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    • by Melody Quintana on 08/06/2010 10:55am

      The following is part of our series, Facebook Tips, which answers some of the most commonly asked questions about using Facebook. While we hope these tips are informative, we are unable to answer individual questions on this blog. Visit the Help Center for more information about any topics we cover.


      ...


      Last time I checked, I had 845 Facebook friends. That's a lot of people with news to share, but Facebook's home page can organize these stories for me into two easy-to-follow views of my News Feed—a summary of some of the top stories called "Top News" and a live feed of all stories called "Most Recent." Here's how the two views work:



      Top News

      If you haven't logged onto Facebook in a while, your home page will default to this view.


      Top News shows popular stories from your favorite friends and Pages, many of which have gained lots of attention since the last time you checked. In this view, you might find out about an old friend becoming engaged or see a hilarious video that your sister posted and that tons of your friends liked.


      Since Top News is based on an algorithm, it uses factors such as how many friends are commenting on a post to aggregate content that you'll find interesting. It displays stories based on their relevance, rather than in chronological order.



      Most Recent

      Switch over to the Most Recent view to see all updates from your friends. This view of News Feed also constantly refreshes itself so that you can catch the latest updates.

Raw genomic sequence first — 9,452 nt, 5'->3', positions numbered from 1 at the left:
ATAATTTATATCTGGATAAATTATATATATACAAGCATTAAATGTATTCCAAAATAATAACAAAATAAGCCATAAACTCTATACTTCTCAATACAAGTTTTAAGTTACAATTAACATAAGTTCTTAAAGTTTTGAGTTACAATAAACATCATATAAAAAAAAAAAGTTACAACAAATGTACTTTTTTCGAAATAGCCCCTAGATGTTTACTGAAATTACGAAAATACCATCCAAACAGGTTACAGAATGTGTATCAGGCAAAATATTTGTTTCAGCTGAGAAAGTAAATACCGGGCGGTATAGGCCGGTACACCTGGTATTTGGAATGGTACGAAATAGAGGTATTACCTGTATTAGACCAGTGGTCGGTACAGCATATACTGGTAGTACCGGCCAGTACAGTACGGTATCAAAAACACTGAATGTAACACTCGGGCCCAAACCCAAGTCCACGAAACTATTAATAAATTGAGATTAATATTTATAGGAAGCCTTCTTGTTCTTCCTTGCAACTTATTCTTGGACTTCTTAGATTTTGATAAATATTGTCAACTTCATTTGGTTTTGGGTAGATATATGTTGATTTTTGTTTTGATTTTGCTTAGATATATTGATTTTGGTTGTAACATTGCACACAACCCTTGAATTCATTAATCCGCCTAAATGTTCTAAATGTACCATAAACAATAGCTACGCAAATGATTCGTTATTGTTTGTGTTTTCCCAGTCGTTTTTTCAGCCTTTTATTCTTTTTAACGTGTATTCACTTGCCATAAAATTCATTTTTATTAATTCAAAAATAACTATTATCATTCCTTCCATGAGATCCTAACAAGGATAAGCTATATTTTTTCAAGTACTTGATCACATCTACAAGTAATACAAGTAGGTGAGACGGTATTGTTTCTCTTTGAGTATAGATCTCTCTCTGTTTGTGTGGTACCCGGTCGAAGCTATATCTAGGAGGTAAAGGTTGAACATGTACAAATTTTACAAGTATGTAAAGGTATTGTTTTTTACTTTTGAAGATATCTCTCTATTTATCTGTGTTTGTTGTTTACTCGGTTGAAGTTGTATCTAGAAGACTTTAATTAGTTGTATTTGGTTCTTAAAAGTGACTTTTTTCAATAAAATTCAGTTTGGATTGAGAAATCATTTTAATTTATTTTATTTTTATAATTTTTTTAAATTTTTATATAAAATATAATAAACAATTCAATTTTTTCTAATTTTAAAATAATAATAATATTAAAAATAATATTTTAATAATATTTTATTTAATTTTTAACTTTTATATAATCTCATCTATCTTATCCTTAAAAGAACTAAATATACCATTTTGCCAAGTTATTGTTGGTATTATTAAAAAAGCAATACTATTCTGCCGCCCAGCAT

You might score a free treat by stumbling on a daily update from Sprinkles Cupcakes, meet up with a friend who posts an update about getting lunch at your favorite deli right now or be the first to find out that U2 concert tickets are on sale. Many of these are stories that you may not have seen in Top News.


      The Most Recent view shows updates from as many as 250 friends and Facebook Pages. If you have more connections, you can adjust the number to have more friends and Pages appear in Most Recent by clicking "Edit Options" at the bottom of your News Feed.


      Don't forget: If there's ever a person, Page or story type that you don't care to see in either of your feeds, you can prevent them from appearing in your News Feed by hovering over the story and clicking the "Hide" button that shows up to the right. If you want to unhide them, click "Edit Options" at the bottom of your News Feed and choose the friends or Pages you want to see updates from again.



      Between your Top News and Most Recent feeds, you'll always be in the loop about news from your friends that matters the most to you.


      Update: We've made improvements on how you can sort your News Feed, including adjustments to "Top Stories" and "Most Recent" views. Visit our Help Center to learn more about how this feature works today.


      Melody Quintana, a specialist on Facebook's user operations team, saw a photo of her newborn cousin for the first time in her Top News.



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    • by Chris Cox on 08/23/2011 11:00am

      UPDATE on December 12, 2012:  We've updated our controls for managing your content. Learn more here

       

       

      ...

      Today we're announcing a bunch of improvements that make it easier to share posts, photos, tags and other content with exactly the people you want. You have told us that "who can see this?" could be clearer across Facebook, so we have made changes to make this more visual and straightforward. The main change is moving most of your controls from a settings page to being inline, right next to the posts, photos and tags they affect. Plus there are several other updates here that will make it easier to understand who can see your stuff (or your friends') in any context. Here's what's coming up, organized around two areas: what shows up on your profile, and what happens when you share something new.

       

      On Your Profile

       

      Your profile should feel like your home on the web - you should never feel like stuff appears there that you don't want, and you should never wonder who sees what's there. The profile is getting some new tools that give you clearer, more consistent controls over how photos and posts get added to it, and who can see everything that lives there.

       

      Inline Profile Controls